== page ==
It will look good on a spec sheet —
Samsung is binning up to 16 pixels now, so you can still take low-light photos.
Samsung’s latest super-sized camera sensor is the “Isocell HP1.” It has a whopping 200 MP sensor, making it the highest-resolution smartphone camera sensor ever made. If you saved an image from it at full resolution, you’d end up with something like a 16,384 × 12,288 image.
Megapixels don’t matter—what matters way more for image quality is the size of each pixel, as bigger pixels (and bigger sensors) capture more light. Samsung is trying to cover both bases with pixel binning, though, which merges several pixels into a bigger pixel for low-light situations. The HP1 has an “all-new” variable pixel-binning technology called “ChameleonCell,” which lets the sensor bin at 2×2 or 4×4, depending on the amount of light.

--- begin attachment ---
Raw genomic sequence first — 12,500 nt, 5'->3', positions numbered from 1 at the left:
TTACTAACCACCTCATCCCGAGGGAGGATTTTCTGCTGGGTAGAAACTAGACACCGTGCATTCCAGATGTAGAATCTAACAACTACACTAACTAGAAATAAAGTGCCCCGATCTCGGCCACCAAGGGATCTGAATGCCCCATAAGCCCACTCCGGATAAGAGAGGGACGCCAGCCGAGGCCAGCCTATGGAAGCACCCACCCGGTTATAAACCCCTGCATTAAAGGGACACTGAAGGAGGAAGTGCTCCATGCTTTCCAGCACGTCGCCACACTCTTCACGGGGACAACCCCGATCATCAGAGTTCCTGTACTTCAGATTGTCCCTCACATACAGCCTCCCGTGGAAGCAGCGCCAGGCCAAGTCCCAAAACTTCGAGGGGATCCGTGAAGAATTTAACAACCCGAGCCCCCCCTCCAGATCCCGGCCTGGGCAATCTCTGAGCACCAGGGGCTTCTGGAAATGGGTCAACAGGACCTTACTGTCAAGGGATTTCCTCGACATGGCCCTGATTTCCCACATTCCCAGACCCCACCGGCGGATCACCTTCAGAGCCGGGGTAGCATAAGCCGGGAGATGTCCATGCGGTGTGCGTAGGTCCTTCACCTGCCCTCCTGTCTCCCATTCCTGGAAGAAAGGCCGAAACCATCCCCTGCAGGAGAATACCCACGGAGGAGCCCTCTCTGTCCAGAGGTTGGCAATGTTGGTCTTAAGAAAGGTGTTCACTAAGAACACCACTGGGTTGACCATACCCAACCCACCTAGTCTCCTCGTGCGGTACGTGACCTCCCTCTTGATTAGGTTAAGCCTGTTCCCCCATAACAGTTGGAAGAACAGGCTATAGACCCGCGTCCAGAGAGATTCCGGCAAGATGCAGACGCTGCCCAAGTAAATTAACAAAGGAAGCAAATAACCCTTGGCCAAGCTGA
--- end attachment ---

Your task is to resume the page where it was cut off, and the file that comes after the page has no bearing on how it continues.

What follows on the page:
At 4×4, you’re ratcheting the 200 MP sensor all the way down to 12.5 MP by merging sets of 16 pixels. This will turn the full-resolution 0.64 μm pixels into a respectable 2.56 μm pixel, which Samsung says “is capable of more light absorption and sensitivity, producing brighter and clearer photos in in-doors or in the evening.”
Samsung’s other super-sized sensor on the market is the GN2, which showed up in the Xiaomi Mi 11 Ultra and one or two other phones. The GN2 is only a 50MP sensor, but with quad-pixel binning, it would go to a 2.8 μm pixel size. The GN2 is a bigger overall sensor with bigger pixels, so on paper, it should still be capable of better photography.
Samsung says its 200 MP sensor is sampling now. We’re sure some Android OEM will take the company up on the offer soon.
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